The company has a proven track record engineering complex computer systems and building websites. It has done the arduous legwork of getting authorized to provide services to the federal government, the state of Illinois, Cook County and the city of Chicago. It’s even filed paperwork for 8(a) certification, which allows the company to compete for a special class of contracts reserved for minority-owned small businesses.

And, get this: Company president Rajeev Chopra was chief information officer for President Obama’s 2012 reelection campaign, responsible for keeping a suite of information technology tools up and running for more than 2 million staffers and volunteers across 813 field offices.

But even with all that going for it, MIS, which stands for Management Information Systems, for years was unable to take a government contract to the finish line.

Why? Most of the company’s dozen or so employees were busy, for one thing, working on IT contracts with Chicago businesses and political groups in Washington that Chopra encountered during the campaign. That left only Devlin Kane, director of business development, to try to drum up government work.

Keep reading this article at: http://www.nextgov.com/emerging-tech/2013/08/how-win-government-contracts-ez-way/69704


Does your firm qualify as a SDB?

August 26, 2013 by

Small businesses, if qualified, can self-represent their status as a small disadvantaged business (SDB).  Doing so could qualify your firm to be considered for federal contracting, including subcontracting, opportunities.

You do not have to submit an application to the Small Business Administration (SBA) for SDB status.

To self-represent as an SDB, you must register your business in the federal government’s vendor database known as the System for Award Management (SAM).  Navigate to end of the SAM database to find the section that deals with small business certifications.   However, first make sure you and your firm understand the SBA eligibility criteria for SDBs.

In order to qualify as an SDB, generally:

  • The firm must be 51% or more owned and controlled by one or more disadvantaged persons.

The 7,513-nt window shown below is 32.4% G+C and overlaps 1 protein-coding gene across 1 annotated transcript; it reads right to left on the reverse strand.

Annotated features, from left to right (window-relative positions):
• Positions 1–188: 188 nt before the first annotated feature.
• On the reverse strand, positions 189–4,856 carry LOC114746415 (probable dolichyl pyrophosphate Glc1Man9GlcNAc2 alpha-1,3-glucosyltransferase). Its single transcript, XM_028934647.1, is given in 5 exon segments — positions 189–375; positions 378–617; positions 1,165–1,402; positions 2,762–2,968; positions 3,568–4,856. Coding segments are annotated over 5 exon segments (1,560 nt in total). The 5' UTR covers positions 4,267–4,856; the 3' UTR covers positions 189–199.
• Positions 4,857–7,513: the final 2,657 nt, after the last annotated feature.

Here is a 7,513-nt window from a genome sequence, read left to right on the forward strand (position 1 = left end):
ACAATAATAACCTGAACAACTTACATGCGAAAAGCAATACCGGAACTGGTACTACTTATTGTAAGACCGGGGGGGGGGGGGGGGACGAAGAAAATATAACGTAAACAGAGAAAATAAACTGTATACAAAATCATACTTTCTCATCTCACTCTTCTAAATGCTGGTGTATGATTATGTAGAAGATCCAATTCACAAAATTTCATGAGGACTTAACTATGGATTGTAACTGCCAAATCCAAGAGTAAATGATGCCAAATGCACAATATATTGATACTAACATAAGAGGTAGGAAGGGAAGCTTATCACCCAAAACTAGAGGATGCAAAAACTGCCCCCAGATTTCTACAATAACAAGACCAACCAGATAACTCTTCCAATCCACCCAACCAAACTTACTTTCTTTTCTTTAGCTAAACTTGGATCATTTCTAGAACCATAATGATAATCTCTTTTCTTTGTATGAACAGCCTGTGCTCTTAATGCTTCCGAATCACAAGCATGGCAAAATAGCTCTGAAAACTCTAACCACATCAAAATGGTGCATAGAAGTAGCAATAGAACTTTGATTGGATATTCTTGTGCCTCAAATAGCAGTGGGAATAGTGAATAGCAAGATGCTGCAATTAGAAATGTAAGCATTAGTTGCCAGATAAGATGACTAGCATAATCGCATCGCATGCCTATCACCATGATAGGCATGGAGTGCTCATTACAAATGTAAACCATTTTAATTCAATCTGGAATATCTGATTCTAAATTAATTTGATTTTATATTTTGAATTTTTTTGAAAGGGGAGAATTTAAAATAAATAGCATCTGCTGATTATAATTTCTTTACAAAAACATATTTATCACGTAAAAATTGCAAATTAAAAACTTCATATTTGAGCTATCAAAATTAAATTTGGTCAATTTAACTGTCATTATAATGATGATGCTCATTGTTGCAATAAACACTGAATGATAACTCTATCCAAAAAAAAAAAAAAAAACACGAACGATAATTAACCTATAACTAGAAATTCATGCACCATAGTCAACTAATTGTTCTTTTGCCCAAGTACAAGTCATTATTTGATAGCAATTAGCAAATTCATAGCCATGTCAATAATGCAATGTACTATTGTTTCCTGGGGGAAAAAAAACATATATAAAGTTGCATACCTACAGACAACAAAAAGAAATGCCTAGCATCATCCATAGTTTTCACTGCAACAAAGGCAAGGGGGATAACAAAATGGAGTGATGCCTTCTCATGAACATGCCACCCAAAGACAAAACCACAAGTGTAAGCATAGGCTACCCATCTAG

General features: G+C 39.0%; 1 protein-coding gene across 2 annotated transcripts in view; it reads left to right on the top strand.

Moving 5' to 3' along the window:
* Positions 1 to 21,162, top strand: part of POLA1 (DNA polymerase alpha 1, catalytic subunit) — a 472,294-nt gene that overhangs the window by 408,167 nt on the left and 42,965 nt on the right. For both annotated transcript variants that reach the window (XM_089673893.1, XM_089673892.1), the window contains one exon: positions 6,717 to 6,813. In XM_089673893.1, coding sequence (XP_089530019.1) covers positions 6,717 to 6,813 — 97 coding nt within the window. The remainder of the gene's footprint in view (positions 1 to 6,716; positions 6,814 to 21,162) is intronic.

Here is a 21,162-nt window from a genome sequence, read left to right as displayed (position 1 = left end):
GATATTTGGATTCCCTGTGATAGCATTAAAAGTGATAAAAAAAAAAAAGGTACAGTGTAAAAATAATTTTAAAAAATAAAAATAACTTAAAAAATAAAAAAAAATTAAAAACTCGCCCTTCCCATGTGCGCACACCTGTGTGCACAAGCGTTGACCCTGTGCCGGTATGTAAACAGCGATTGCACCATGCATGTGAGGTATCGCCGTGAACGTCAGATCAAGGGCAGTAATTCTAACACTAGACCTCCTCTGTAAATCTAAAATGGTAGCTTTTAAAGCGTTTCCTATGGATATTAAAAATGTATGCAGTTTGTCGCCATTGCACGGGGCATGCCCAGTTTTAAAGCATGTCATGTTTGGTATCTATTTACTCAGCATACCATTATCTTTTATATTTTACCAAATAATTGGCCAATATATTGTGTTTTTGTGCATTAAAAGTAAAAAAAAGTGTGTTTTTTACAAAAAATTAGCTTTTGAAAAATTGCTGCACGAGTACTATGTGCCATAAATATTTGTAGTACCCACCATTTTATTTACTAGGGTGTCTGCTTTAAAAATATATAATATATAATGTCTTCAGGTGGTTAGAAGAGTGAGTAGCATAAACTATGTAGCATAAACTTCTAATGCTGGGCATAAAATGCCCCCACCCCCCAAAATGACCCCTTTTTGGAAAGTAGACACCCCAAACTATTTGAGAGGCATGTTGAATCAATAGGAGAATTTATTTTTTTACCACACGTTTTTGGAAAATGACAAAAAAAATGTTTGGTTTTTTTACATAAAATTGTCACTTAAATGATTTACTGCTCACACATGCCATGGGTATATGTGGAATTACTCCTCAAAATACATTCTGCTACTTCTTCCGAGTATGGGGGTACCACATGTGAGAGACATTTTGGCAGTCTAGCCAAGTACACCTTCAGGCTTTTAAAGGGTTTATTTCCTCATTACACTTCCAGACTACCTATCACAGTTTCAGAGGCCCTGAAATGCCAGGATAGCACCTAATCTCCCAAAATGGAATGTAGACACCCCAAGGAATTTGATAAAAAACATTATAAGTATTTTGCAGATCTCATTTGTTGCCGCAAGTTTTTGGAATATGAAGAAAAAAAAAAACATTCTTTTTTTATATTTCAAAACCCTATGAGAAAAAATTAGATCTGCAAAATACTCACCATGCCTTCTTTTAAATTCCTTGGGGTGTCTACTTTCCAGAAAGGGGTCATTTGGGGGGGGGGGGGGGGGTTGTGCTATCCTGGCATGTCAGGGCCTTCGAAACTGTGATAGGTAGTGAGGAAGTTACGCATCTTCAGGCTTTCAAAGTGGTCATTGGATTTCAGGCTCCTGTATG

• The disadvantaged person or persons must be socially disadvantaged and economically disadvantaged.
  • The firm must be small, according to SBA’s size standards.

While SBA must still certify all firms that participate in the 8(a) Business Development Program, the requirements to be approved are different and more rigorous than SDB status.  If you believe your firm is ready for the 8(a) Business Development program, click here.

For more information on SDB certification, view the October 3, 2008 Federal Register notice  which explains why SDBs do not need to submit an application to the SBA.

In addition to self-representing your business as an SDB, if qualified, your firm might also meet the requirements for one or more of the following programs:

  • SBA’s 8(a) Business Development Program provides managerial, technical, and contractual assistance to small disadvantaged businesses to ready the firm and its owners for success in the private industry.
  • SBA’s HUBZone Program helps small businesses in urban and rural communities gain preferential access to federal procurement opportunities. These preferences go to small businesses that obtain HUBZone certification in part by employing staff who live in a HUBZone. The company must also maintain a “principal office” in one of these specially designated areas.